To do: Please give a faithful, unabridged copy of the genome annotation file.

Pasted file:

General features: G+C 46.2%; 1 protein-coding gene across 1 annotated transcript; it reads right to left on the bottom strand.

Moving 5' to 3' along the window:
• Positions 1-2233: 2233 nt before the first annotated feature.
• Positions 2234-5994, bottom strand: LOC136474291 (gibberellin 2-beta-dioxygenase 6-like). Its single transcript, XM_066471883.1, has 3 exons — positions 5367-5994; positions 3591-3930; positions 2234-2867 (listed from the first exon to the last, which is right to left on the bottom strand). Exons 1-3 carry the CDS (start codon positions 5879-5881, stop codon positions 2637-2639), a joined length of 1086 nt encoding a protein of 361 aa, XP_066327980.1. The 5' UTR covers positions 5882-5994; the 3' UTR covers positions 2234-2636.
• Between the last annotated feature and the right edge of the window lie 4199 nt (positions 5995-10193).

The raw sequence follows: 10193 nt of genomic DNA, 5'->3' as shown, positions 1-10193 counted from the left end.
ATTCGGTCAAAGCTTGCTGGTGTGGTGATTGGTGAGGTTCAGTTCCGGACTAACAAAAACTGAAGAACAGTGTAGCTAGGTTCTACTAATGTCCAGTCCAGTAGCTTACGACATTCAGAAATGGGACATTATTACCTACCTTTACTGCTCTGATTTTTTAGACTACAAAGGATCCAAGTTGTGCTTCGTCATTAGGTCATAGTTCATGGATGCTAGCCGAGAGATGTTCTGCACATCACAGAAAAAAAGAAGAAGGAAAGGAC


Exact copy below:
General features: G+C 46.2%; 1 protein-coding gene across 1 annotated transcript; it reads right to left on the bottom strand.

Moving 5' to 3' along the window:
• Positions 1-2233: 2233 nt before the first annotated feature.
• Positions 2234-5994, bottom strand: LOC136474291 (gibberellin 2-beta-dioxygenase 6-like). Its single transcript, XM_066471883.1, has 3 exons — positions 5367-5994; positions 3591-3930; positions 2234-2867 (listed from the first exon to the last, which is right to left on the bottom strand). Exons 1-3 carry the CDS (start codon positions 5879-5881, stop codon positions 2637-2639), a joined length of 1086 nt encoding a protein of 361 aa, XP_066327980.1. The 5' UTR covers positions 5882-5994; the 3' UTR covers positions 2234-2636.
• Between the last annotated feature and the right edge of the window lie 4199 nt (positions 5995-10193).

The raw sequence follows: 10193 nt of genomic DNA, 5'->3' as shown, positions 1-10193 counted from the left end.
ATTCGGTCAAAGCTTGCTGGTGTGGTGATTGGTGAGGTTCAGTTCCGGACTAACAAAAACTGAAGAACAGTGTAGCTAGGTTCTACTAATGTCCAGTCCAGTAGCTTACGACATTCAGAAATGGGACATTATTACCTACCTTTACTGCTCTGATTTTTTAGACTACAAAGGATCCAAGTTGTGCTTCGTCATTAGGTCATAGTTCATGGATGCTAGCCGAGAGATGTTCTGCACATCACAGAAAAAAAGAAGAAGGAAAGGAC